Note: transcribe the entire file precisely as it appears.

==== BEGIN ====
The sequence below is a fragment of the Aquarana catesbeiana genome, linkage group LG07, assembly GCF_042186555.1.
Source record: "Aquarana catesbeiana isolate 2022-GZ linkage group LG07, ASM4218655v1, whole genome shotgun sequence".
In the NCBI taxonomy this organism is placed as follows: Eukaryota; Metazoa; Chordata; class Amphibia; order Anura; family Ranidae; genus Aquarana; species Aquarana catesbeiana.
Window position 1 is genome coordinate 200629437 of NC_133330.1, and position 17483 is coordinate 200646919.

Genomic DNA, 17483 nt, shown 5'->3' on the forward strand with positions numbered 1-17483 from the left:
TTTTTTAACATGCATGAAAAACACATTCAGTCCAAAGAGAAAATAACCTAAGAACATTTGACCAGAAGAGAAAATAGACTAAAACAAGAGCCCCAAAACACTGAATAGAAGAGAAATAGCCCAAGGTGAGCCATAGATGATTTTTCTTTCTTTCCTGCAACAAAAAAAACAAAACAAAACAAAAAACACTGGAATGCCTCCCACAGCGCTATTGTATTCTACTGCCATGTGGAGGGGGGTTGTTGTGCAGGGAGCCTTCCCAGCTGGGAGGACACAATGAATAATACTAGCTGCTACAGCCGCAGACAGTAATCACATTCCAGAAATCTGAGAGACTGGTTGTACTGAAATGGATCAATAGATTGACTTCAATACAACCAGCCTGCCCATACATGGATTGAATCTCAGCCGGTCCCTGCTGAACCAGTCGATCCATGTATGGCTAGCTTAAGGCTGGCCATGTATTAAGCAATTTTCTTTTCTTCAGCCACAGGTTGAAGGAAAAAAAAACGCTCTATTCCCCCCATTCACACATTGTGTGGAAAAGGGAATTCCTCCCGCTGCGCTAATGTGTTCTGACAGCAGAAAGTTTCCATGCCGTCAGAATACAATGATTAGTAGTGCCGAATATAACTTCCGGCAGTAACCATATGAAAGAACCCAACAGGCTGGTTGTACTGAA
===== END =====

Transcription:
The sequence below is a fragment of the Aquarana catesbeiana genome, linkage group LG07, assembly GCF_042186555.1.
Source record: "Aquarana catesbeiana isolate 2022-GZ linkage group LG07, ASM4218655v1, whole genome shotgun sequence".
In the NCBI taxonomy this organism is placed as follows: Eukaryota; Metazoa; Chordata; class Amphibia; order Anura; family Ranidae; genus Aquarana; species Aquarana catesbeiana.
Window position 1 is genome coordinate 200629437 of NC_133330.1, and position 17483 is coordinate 200646919.

Genomic DNA, 17483 nt, shown 5'->3' on the forward strand with positions numbered 1-17483 from the left:
TTTTTTAACATGCATGAAAAACACATTCAGTCCAAAGAGAAAATAACCTAAGAACATTTGACCAGAAGAGAAAATAGACTAAAACAAGAGCCCCAAAACACTGAATAGAAGAGAAATAGCCCAAGGTGAGCCATAGATGATTTTTCTTTCTTTCCTGCAACAAAAAAAACAAAACAAAACAAAAAACACTGGAATGCCTCCCACAGCGCTATTGTATTCTACTGCCATGTGGAGGGGGGTTGTTGTGCAGGGAGCCTTCCCAGCTGGGAGGACACAATGAATAATACTAGCTGCTACAGCCGCAGACAGTAATCACATTCCAGAAATCTGAGAGACTGGTTGTACTGAAATGGATCAATAGATTGACTTCAATACAACCAGCCTGCCCATACATGGATTGAATCTCAGCCGGTCCCTGCTGAACCAGTCGATCCATGTATGGCTAGCTTAAGGCTGGCCATGTATTAAGCAATTTTCTTTTCTTCAGCCACAGGTTGAAGGAAAAAAAAACGCTCTATTCCCCCCATTCACACATTGTGTGGAAAAGGGAATTCCTCCCGCTGCGCTAATGTGTTCTGACAGCAGAAAGTTTCCATGCCGTCAGAATACAATGATTAGTAGTGCCGAATATAACTTCCGGCAGTAACCATATGAAAGAACCCAACAGGCTGGTTGTACTGAA